Philosophers today still find that work insightful. In the second case, the second level claim asserts that the first-level concept being an author of Principia Mathematica falls under the second-level concept being a concept under which two objects fall. This sounds circular, since it looks like we have analyzed. But despite appearances, there is no circularity, since Frege analyzes the second-order concept being a concept under which two objects fall without appealing to the concept two.
Frege then took his analysis one step further. Indeed, for each condition defined above, the concepts that satisfy the condition are all pairwise equinumerous to one another. Thus, the number 0 becomes defined as the extension of all the concepts equinumerous to the concept not being self-identical. This extension contains all the concepts that satisfy Condition 0 above, and so the number of all such concepts is 0.
Frege, however, had a deep idea about how to do this. Note that the last conjunct is true because there is exactly 1 object namely, Bertrand Russell that falls under the concept author of Principia Mathematica other than Whitehead. Using this definition as a basis, Frege later derived many important theorems of number theory.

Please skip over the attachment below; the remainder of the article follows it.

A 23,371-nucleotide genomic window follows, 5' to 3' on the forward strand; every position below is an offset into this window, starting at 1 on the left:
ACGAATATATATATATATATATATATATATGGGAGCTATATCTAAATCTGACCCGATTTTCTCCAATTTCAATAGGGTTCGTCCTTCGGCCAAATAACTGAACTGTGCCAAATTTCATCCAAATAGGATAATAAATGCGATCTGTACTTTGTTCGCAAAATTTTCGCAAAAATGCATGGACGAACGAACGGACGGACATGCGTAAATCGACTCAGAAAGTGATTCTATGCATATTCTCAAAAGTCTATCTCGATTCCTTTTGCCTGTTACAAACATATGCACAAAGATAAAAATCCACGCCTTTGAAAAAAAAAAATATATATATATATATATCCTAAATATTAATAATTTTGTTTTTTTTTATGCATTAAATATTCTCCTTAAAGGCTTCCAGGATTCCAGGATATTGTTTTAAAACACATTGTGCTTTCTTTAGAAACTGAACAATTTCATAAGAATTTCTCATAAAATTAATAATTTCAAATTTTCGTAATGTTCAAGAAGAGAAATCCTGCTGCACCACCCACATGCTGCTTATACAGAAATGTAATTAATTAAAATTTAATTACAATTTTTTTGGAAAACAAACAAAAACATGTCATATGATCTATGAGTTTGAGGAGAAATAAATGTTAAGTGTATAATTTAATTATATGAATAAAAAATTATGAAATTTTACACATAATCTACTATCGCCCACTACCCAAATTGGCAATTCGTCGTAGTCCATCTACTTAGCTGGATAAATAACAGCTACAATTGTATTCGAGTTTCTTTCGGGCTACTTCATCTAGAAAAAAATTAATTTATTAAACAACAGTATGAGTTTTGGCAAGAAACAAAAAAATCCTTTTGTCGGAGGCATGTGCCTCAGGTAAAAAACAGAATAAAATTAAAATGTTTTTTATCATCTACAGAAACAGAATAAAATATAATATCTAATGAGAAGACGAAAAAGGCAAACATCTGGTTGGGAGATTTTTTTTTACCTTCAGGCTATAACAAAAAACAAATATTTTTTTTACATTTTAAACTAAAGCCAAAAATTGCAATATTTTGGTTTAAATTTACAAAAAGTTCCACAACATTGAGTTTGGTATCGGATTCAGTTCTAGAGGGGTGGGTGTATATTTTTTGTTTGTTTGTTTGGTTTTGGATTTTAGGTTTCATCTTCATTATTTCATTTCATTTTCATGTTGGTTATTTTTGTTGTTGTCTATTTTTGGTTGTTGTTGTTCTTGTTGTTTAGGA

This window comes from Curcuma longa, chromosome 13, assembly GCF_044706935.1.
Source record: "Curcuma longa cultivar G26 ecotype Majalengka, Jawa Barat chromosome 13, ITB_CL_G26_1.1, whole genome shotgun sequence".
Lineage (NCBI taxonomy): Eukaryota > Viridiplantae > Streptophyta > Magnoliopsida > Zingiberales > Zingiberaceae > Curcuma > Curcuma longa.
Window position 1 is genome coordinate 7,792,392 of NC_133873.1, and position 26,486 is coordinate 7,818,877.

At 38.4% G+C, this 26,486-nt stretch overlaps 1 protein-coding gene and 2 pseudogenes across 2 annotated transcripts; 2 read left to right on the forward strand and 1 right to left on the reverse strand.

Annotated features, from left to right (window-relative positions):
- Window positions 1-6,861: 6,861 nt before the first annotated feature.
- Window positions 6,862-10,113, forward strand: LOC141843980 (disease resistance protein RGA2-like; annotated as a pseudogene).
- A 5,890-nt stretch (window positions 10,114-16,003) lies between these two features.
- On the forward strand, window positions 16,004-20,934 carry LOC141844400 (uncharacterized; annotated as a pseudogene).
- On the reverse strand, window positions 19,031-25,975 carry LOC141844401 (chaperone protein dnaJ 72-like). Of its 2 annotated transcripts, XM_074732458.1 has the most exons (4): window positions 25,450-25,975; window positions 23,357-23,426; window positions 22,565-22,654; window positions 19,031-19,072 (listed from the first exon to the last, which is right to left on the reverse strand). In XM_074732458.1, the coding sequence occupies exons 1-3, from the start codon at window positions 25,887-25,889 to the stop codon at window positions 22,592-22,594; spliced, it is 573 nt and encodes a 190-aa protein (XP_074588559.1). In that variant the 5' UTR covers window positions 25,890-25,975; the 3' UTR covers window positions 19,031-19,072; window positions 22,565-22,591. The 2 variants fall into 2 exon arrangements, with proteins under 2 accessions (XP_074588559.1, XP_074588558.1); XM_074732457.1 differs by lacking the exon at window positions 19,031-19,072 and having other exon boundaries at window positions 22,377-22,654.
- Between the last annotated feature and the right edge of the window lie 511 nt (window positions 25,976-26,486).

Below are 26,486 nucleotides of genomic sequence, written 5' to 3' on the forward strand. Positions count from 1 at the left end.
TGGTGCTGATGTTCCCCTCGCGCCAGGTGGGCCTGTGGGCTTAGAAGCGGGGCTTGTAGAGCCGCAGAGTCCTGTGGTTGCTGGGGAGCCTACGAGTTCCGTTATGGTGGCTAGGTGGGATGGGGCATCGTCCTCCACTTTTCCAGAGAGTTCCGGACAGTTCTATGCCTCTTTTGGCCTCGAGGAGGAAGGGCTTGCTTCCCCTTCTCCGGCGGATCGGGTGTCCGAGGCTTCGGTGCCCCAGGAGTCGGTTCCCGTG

Friedrich Ludwig Gottlob Frege b. Frege then demonstrated that one could use his system to resolve theoretical mathematical statements in terms of simpler logical and mathematical notions. One of the axioms that Frege later added to his system, in the attempt to derive significant parts of mathematics from logic, proved to be inconsistent. Nevertheless, his definitions e. To ground his views about the relationship of logic and mathematics, Frege conceived a comprehensive philosophy of language that many philosophers still find insightful.